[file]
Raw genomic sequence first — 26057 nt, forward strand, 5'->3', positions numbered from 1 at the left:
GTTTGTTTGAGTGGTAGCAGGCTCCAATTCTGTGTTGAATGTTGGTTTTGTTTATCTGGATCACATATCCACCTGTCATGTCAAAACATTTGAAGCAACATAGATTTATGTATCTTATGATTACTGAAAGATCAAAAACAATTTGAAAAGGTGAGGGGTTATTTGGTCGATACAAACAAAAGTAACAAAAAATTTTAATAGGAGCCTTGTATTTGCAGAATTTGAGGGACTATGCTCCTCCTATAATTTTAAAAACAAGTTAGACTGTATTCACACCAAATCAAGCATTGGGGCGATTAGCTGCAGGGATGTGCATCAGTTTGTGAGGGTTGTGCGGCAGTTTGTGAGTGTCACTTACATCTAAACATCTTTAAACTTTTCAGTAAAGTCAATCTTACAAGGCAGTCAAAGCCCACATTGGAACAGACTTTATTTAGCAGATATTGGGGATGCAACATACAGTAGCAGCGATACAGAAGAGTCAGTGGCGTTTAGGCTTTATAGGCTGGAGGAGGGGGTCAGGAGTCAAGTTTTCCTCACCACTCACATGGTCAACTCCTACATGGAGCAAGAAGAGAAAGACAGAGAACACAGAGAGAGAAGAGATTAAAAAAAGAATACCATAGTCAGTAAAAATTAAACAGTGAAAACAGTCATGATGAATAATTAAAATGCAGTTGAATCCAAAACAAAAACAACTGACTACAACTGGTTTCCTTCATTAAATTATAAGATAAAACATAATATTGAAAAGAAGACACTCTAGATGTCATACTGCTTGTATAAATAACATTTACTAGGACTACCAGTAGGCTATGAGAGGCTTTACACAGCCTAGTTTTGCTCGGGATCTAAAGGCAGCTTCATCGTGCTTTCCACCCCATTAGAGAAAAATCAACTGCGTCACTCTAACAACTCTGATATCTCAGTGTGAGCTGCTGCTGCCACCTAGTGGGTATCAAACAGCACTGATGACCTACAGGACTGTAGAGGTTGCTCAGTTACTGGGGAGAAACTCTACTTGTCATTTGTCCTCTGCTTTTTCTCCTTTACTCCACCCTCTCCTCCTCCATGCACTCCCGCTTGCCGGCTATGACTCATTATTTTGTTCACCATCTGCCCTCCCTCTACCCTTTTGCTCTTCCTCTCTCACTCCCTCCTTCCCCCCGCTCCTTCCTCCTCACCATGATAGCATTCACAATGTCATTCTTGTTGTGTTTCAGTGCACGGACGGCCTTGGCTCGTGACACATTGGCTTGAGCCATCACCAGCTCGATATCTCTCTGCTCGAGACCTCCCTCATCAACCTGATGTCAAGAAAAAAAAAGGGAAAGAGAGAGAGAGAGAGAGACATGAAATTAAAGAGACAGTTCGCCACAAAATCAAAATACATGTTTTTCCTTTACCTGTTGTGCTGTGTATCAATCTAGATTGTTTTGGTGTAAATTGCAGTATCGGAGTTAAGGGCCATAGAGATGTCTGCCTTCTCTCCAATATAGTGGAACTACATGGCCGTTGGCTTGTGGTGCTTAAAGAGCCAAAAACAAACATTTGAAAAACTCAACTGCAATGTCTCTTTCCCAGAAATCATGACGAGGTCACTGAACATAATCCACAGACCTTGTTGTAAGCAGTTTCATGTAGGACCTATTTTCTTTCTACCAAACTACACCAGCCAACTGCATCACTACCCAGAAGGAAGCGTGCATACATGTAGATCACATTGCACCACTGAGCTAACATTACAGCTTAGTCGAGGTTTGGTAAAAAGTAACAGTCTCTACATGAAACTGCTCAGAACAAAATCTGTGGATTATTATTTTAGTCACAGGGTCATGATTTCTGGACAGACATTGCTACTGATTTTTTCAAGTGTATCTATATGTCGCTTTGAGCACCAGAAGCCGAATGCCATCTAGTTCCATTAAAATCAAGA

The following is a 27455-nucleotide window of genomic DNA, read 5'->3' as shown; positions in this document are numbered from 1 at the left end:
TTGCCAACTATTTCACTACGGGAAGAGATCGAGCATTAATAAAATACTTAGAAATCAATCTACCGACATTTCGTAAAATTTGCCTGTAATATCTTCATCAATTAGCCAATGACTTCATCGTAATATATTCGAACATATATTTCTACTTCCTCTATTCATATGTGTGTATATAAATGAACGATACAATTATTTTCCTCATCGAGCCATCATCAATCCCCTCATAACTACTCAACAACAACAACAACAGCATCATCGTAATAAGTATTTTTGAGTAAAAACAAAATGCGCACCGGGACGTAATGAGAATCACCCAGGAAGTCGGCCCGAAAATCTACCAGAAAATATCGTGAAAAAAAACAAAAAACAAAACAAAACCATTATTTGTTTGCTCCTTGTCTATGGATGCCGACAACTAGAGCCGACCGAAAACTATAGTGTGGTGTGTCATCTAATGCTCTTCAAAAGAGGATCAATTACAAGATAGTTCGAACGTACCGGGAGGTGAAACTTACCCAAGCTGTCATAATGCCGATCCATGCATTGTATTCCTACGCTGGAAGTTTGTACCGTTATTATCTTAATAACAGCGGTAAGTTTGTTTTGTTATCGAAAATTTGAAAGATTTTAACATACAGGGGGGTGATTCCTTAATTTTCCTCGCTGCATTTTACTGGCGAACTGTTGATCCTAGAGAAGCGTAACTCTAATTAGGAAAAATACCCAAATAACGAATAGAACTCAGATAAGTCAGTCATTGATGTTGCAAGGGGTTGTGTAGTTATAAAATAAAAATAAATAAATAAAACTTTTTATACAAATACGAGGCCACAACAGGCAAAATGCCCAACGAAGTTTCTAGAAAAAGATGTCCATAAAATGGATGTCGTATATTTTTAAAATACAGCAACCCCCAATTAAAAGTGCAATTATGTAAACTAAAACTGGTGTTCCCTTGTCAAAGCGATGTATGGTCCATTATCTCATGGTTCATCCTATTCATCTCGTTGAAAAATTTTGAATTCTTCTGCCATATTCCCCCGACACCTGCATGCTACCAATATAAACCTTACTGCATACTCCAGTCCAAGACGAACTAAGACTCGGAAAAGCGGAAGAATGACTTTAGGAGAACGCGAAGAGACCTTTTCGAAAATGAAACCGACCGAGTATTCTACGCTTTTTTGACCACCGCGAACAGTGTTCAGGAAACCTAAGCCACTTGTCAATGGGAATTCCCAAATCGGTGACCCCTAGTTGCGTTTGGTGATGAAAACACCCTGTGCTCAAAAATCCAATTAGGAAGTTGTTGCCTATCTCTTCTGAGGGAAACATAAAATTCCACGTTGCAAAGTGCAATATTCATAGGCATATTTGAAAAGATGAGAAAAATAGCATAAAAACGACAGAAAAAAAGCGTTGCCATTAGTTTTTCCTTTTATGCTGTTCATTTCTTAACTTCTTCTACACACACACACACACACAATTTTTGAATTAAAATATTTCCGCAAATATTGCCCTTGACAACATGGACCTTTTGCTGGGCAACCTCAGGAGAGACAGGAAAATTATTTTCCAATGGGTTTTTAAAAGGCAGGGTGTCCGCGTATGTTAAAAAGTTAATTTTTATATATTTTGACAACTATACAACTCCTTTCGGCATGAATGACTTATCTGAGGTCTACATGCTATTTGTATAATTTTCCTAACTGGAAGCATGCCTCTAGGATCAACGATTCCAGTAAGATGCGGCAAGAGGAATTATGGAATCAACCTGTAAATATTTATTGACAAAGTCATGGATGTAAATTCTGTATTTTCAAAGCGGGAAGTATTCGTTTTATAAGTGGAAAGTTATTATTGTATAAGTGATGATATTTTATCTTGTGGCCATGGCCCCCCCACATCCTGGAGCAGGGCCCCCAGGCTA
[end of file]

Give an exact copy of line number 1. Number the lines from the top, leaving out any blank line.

Raw genomic sequence first — 26057 nt, forward strand, 5'->3', positions numbered from 1 at the left: